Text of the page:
The degree to which electrical properties of identically specified components fail to match can often limit the circuit performance in analog design. Device mismatches may be due to random events in the manufacturing process, which lead to small unpredictable variations in the electrical characteristics of devices, or to dissimilar geometrical choices for matching devices during the design process. The effects of the latter systematically induced mismatches can be minimized by proper handling during the automated packing of the integrated circuit layout. For example, in order to reduce the degree of electrical mismatch due to area effects, matching groups of cells can be defined and each of the matching cells can be constrained to the same orientation and device variant. In accordance with one embodiment of the invention, the subset of matching cells are identified and constraints are defined for that subset. The matching groups are then accommodated as constraints at the move-set level of the annealer.

The method in accordance with an embodiment of the invention has been described and illustrated using sequence-pair encoding. The method in accordance with a further embodiment of the invention can also be carried out using topological representation. For example, in addition to using sequence-pair representation, O-tree representation as described, for example in P. N. Guo, et al., “An O-tree representation of non-slicing floorplan and its applications,” Proc. 36th ACM/IEEE Design Automation Conf., pp. 268-273m June 1999, and bounded slice line grid representation as described, for example in S. Nakatake, et al., “Module packing based on the BSG-structure and IC layout applications,” IEEE Trans on Comp.-Aided Design of IC's and Systems, Vol. 17, No. 6, pp. 519-530, June 1998, can also be used. The disclosure of the Guo, et al. and Nakatake, et al. papers are incorporated herein by reference. The general principles of O-tree representation and bounded-slice line grid representation are well known to those of skill in the art and need not be described further.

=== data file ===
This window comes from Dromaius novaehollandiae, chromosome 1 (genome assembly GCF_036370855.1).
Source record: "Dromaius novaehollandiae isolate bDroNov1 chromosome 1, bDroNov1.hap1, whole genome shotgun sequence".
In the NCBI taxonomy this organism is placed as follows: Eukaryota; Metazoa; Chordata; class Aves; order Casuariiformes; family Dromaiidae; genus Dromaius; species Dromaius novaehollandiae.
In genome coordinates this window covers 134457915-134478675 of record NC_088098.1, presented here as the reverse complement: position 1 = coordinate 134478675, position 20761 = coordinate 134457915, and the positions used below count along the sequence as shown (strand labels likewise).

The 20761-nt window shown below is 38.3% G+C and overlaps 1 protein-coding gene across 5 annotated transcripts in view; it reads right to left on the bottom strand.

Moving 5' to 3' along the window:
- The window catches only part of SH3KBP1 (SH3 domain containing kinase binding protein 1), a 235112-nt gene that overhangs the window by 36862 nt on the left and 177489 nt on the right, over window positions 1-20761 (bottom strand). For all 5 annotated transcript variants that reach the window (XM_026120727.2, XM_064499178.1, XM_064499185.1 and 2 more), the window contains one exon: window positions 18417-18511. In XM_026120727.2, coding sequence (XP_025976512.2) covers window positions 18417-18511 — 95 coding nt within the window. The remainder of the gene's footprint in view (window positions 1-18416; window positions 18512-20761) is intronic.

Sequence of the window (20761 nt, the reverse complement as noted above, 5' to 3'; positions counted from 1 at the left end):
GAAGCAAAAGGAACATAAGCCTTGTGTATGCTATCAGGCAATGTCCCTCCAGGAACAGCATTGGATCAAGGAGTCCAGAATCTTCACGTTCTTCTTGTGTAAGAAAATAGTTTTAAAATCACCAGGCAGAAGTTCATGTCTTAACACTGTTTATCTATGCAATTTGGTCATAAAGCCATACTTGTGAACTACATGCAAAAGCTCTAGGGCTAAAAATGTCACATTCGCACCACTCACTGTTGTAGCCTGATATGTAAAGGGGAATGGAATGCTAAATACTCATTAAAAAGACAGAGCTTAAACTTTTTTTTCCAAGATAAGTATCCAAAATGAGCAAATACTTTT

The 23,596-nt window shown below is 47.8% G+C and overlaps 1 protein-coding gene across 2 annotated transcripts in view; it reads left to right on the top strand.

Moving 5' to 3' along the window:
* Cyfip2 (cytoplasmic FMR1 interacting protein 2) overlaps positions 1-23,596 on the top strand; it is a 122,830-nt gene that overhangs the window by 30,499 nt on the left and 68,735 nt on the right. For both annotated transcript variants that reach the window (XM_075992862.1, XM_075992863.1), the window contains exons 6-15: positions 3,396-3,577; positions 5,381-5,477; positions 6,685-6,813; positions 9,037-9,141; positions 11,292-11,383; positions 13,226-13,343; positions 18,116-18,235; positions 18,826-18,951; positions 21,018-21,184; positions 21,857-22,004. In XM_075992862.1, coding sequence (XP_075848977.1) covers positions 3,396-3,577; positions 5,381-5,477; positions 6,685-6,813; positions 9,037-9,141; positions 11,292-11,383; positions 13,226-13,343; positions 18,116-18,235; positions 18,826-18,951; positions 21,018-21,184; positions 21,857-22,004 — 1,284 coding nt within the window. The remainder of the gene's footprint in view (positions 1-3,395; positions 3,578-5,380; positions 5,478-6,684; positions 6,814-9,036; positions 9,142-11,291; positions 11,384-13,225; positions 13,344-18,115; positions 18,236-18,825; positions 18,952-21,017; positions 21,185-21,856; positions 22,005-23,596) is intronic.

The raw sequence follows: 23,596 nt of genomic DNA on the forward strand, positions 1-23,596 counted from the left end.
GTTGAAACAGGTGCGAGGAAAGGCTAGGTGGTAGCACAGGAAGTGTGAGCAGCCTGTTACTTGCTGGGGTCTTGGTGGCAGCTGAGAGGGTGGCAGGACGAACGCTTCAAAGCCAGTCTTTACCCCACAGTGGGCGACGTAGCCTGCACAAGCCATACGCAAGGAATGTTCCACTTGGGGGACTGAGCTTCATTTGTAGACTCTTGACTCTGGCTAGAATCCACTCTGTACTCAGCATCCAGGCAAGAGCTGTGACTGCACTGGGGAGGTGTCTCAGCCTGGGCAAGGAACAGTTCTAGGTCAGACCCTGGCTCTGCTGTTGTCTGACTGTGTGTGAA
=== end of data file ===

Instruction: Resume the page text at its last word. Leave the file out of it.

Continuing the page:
Further, the method in accordance with one embodiment of the invention has been described in terms of using simulated annealing. In addition, in accordance with a further embodiment of the invention, the method is applicable to other stochastic techniques such as genetic algorithms as described in J. Cohoon, W. Paris, “Genetic Placement,” IEEE Trans. On Comp-Aided Design of IC's and Systems, Vol. 6, No. 6, pp. 956-964, November 1987 the disclosure of which is hereby incorporated by reference.

Thus it is apparent that there has been provided, in accordance with the invention, a method for the automated placement of cells in an integrated circuit layout which fully meets the needs set forth above. The practical effect and the efficiency of the method can be more fully appreciated by considering the results set forth in the above-referenced Balasa and Lampaert article. Other elements of integrated circuit layout such as routing, compaction, design rule checking, and the like, as are well known in the art, can be applied following the cell placement. Although the invention has been described and illustrated with reference to specific embodiment thereof, it is not intended that the invention be limited to these illustrative embodiments. Instead it is intended that the invention encompass all such variations and modifications as fall within the scope of the appended claims.

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Classifications
U.S. Classification716/122, 716/135
International ClassificationG06F17/50
Cooperative ClassificationG06F17/5072
European ClassificationG06F17/50L1